You need community. I am a proponent of coaching but if you can’t necessarily afford coaching, there are a lot of really good Facebook groups, closed Facebook groups, podcasts, I know Davina has a program, and I think you have an option where someone can have an initial conversation with you and perhaps you can point them in the right direction. You need to find community and there is so many out there that are really good, you have to find something that works for you.
That is what works for me, and being very specific about what your goals are. How much money do you need to pay your bills, your loans and eat. How many clients do you need to get in the door, how many do you need to convert. You have to have a specific plan written down, that you are implementing and working at every single day. That is my tidbit, I am starting a Facebook community, that’s the Unicorn Entrepreneur. It’s specifically just for sales, and it focuses on the legal services or any other services to help people with their sales process. I’m going to be doing some free webinars and things like that. People can find me at the Unicorn Entrepreneur Facebook group for now, where everything is free. I just want to give back. I think that’s a good resource if you’re like, “I don’t have a sales process, please help me.” There will be a lot of free stuff on, my Facebook group.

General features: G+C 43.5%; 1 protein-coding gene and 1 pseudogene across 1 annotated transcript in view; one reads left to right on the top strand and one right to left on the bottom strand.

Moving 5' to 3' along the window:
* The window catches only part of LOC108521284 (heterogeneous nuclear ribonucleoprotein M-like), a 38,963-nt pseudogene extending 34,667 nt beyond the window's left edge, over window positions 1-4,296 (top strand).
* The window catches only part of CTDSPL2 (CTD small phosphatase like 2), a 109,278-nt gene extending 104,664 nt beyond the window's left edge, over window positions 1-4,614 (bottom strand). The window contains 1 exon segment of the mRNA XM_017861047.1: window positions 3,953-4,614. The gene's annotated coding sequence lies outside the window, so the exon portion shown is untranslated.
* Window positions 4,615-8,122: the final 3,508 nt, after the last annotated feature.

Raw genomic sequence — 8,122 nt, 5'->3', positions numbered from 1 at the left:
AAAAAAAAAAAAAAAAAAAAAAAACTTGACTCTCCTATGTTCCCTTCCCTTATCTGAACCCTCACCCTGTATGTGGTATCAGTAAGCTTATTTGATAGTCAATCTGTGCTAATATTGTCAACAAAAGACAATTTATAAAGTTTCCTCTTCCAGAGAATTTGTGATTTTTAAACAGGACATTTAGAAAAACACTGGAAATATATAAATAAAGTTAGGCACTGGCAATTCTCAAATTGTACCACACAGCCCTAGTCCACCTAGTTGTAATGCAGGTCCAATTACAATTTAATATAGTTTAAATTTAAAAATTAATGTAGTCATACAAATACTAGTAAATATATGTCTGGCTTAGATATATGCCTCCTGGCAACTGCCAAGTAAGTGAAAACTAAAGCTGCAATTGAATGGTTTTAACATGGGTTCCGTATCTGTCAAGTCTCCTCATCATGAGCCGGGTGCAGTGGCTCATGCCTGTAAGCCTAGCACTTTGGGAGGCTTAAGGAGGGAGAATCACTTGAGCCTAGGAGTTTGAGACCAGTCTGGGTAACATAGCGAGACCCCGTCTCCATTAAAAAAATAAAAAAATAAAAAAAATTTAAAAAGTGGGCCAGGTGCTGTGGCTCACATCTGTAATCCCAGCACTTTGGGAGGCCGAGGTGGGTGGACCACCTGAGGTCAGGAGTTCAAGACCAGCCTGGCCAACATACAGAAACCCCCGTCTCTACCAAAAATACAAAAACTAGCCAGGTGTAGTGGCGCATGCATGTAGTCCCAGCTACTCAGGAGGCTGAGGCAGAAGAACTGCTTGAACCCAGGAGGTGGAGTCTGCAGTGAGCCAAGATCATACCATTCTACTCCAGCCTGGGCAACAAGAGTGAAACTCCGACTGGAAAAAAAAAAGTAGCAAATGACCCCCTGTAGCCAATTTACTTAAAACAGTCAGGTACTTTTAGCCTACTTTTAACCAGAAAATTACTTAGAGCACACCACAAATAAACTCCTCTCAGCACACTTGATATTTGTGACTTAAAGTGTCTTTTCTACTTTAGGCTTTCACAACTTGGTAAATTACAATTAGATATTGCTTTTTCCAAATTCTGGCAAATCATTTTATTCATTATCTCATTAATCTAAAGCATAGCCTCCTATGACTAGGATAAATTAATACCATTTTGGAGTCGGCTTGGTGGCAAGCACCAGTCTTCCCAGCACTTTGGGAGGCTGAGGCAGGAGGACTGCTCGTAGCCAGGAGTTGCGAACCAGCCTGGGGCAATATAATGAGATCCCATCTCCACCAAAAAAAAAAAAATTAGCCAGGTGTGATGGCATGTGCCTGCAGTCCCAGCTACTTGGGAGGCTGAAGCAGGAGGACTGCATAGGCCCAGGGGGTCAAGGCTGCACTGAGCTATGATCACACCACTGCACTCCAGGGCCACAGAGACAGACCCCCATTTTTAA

If you are looking for me specifically and I know that you did not ask me but if you are looking for me specifically I do have the FAB law firm. You can find me on the Facebook group, you can email me at firstname.lastname@example.org, Frank Apple Bob, FAB. And if I can, I will point you in the direction, help you. I think that’s it, you need to find community, you need to find a mentor. You need to read. You have a business, you need to figure out how to run a business. Which you do not learn in law school.